Salmon suppliers have moved to reassure UK buyers about wild salmon supplies and prices after a major mine waste spill in Canada threatened to disrupt the local salmon market.

The breach earlier this month of the tailing ponds of a copper and gold mine at Mt Polley on Quesnel Lake in British Columbia sparked concerns about Canadian salmon production, as the Fraser River - of which the Quesnel waterways are a part - is the most significant sockeye salmon run in Canada.

This year’s sockeye run in the Fraser River was expected to be close to the record level seen in 2010 when catches reached almost 20 million tonnes - 10% of global production. Local reports initially suggested sockeye production could be hit hard this year. But although the spill is not expected to affect adult fish returning to spawn in the river this year, it could affect juveniles currently rearing in the waterway.

“The possible impacts on the Fraser River sockeye salmon as a result of tailings deposit into Quesnel Lake are not known at this time,” said Megan Adam, a spokeswoman for Fisheries and Oceans Canada. “Fisheries and Oceans Canada will be closely monitoring the salmon run as it approaches the Quesnel system over the coming days to assess the potential effects of these pollutants and other factors including water temperature on salmon returns.”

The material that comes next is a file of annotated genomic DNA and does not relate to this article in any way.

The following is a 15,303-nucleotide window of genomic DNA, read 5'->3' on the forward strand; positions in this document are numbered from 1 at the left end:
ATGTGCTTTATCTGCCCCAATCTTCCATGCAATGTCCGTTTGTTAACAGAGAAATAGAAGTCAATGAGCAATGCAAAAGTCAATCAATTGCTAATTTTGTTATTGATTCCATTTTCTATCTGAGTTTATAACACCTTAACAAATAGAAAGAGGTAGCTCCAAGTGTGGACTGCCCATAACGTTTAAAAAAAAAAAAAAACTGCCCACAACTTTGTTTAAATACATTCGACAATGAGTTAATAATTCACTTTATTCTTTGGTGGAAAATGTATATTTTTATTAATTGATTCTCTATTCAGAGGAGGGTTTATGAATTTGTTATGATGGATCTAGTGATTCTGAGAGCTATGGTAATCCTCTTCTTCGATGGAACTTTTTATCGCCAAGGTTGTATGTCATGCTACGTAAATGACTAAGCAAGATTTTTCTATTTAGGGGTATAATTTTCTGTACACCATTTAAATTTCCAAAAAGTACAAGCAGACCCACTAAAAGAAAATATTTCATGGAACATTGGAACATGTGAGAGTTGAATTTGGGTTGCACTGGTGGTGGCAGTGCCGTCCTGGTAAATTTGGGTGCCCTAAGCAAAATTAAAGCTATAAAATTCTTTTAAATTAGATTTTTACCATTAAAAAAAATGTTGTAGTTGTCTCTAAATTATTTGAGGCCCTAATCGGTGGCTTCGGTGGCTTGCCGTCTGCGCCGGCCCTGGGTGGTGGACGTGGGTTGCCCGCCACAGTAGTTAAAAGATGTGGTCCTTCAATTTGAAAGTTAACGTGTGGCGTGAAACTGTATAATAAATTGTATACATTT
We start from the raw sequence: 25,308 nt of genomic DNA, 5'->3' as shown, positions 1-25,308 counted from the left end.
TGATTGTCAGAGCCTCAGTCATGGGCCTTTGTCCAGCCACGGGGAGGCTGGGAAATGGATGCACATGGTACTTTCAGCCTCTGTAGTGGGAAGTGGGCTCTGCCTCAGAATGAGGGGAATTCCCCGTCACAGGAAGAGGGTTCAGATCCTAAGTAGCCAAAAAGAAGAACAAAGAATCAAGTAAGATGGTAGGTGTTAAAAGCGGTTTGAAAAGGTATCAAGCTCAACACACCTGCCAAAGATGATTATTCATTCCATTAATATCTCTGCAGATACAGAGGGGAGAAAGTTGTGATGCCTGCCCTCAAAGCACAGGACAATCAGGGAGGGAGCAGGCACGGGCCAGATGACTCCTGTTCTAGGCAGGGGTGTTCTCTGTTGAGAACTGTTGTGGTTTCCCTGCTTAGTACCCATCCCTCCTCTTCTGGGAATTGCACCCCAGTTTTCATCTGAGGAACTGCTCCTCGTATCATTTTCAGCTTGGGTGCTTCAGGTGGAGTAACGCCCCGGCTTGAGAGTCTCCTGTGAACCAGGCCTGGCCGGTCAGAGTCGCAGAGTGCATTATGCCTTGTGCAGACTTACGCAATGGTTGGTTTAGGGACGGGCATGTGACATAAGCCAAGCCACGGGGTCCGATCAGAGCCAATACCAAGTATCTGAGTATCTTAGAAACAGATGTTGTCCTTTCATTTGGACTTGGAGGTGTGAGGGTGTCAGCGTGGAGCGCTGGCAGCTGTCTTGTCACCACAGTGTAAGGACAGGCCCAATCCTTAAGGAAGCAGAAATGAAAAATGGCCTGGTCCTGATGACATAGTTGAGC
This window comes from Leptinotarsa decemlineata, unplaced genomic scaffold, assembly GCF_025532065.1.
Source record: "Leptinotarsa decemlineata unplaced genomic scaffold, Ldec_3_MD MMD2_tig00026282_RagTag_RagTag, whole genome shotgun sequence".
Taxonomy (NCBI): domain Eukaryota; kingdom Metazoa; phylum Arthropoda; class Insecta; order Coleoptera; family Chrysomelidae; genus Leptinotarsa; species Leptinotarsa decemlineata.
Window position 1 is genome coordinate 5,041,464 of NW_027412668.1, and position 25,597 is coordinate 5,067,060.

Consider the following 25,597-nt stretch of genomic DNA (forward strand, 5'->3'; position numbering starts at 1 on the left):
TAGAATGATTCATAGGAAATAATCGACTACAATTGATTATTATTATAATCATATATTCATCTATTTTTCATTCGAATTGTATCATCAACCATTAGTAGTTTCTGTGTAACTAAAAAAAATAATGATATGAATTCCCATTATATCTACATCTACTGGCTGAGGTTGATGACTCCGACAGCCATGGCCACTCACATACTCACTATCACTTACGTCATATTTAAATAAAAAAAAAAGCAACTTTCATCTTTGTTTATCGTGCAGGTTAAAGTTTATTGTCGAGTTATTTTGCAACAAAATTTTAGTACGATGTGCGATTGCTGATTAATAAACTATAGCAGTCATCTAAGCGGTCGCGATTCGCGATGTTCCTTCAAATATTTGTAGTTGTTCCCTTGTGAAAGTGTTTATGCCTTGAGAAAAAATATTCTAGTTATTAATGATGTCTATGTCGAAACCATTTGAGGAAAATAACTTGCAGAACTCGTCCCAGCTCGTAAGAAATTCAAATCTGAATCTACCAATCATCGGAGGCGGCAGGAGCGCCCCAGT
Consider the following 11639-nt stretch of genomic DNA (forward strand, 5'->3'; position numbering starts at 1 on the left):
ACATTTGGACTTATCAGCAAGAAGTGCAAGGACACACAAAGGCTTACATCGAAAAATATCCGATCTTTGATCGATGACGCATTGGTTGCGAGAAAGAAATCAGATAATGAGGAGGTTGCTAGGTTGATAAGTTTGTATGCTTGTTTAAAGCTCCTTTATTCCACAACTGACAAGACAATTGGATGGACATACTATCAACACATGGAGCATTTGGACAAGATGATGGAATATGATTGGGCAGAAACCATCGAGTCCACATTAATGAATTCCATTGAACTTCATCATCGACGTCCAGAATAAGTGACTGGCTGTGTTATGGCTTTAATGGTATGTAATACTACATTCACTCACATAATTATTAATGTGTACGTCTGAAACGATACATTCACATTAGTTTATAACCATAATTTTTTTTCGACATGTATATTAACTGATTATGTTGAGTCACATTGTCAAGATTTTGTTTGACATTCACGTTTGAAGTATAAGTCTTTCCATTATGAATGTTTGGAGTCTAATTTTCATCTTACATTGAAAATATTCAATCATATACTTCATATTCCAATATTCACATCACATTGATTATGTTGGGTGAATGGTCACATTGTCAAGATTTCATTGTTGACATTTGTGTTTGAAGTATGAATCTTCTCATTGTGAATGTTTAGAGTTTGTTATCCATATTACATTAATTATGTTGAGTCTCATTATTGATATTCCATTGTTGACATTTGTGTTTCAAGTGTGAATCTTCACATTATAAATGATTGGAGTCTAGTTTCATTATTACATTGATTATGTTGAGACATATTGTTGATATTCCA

In any case, there was unlikely to be any impact on the UK, suppliers said. The UK market for sockeye salmon - which tends to be sold as a premium product - is small, and most is from Alaska.

For the majority of the UK salmon market - which is dominated by farmed fish - prices would be unaffected. Although “some products of wild salmon compete from time to time with farmed salmon at the point of purchase for the consumer,” they were generally separate categories, said Egil Ove Sundheim, USA director for the Norwegian Seafood Council.

Instead, wider global supply and demand dynamics were the key factors driving salmon prices, he added. “The farmed salmon market is a global market. From a general perspective, these forces are dominating the market development in Europe, Asia and the Americas.”

Farmed salmon currently stands at £3.35/kg, down from £4.66/kg a year ago [Mintec].